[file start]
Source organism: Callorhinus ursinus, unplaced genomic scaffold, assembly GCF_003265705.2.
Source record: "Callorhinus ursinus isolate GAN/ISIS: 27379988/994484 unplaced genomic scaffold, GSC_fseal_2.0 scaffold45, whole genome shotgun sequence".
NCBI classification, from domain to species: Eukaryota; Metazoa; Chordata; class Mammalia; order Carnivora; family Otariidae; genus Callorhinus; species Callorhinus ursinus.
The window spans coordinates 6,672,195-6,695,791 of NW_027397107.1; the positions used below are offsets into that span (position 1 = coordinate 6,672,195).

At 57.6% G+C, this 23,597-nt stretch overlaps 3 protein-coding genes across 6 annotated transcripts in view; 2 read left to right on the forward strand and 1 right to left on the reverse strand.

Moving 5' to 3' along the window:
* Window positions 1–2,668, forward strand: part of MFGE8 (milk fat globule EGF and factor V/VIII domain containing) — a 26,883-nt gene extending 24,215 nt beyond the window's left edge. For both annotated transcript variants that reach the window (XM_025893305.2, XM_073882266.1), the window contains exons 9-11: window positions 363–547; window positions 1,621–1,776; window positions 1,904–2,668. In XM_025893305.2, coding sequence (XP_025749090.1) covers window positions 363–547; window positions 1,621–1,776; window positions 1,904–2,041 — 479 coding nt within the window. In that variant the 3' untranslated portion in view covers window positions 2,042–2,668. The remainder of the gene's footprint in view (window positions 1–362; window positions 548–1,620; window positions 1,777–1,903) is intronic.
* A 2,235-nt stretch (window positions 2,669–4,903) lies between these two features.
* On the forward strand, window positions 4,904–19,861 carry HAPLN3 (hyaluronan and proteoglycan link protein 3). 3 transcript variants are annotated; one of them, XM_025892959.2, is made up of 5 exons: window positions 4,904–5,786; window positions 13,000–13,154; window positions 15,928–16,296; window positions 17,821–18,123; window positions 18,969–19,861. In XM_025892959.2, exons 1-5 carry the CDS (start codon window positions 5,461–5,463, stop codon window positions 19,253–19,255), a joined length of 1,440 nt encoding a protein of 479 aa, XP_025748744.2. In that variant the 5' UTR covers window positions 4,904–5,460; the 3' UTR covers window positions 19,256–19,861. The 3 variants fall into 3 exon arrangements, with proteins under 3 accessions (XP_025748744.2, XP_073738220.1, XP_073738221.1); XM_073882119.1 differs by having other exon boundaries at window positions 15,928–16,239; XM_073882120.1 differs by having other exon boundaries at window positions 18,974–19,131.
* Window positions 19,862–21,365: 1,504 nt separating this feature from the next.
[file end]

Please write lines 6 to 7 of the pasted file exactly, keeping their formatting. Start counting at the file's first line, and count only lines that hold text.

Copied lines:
Moving 5' to 3' along the window:
* Window positions 1–2,668, forward strand: part of MFGE8 (milk fat globule EGF and factor V/VIII domain containing) — a 26,883-nt gene extending 24,215 nt beyond the window's left edge. For both annotated transcript variants that reach the window (XM_025893305.2, XM_073882266.1), the window contains exons 9-11: window positions 363–547; window positions 1,621–1,776; window positions 1,904–2,668. In XM_025893305.2, coding sequence (XP_025749090.1) covers window positions 363–547; window positions 1,621–1,776; window positions 1,904–2,041 — 479 coding nt within the window. In that variant the 3' untranslated portion in view covers window positions 2,042–2,668. The remainder of the gene's footprint in view (window positions 1–362; window positions 548–1,620; window positions 1,777–1,903) is intronic.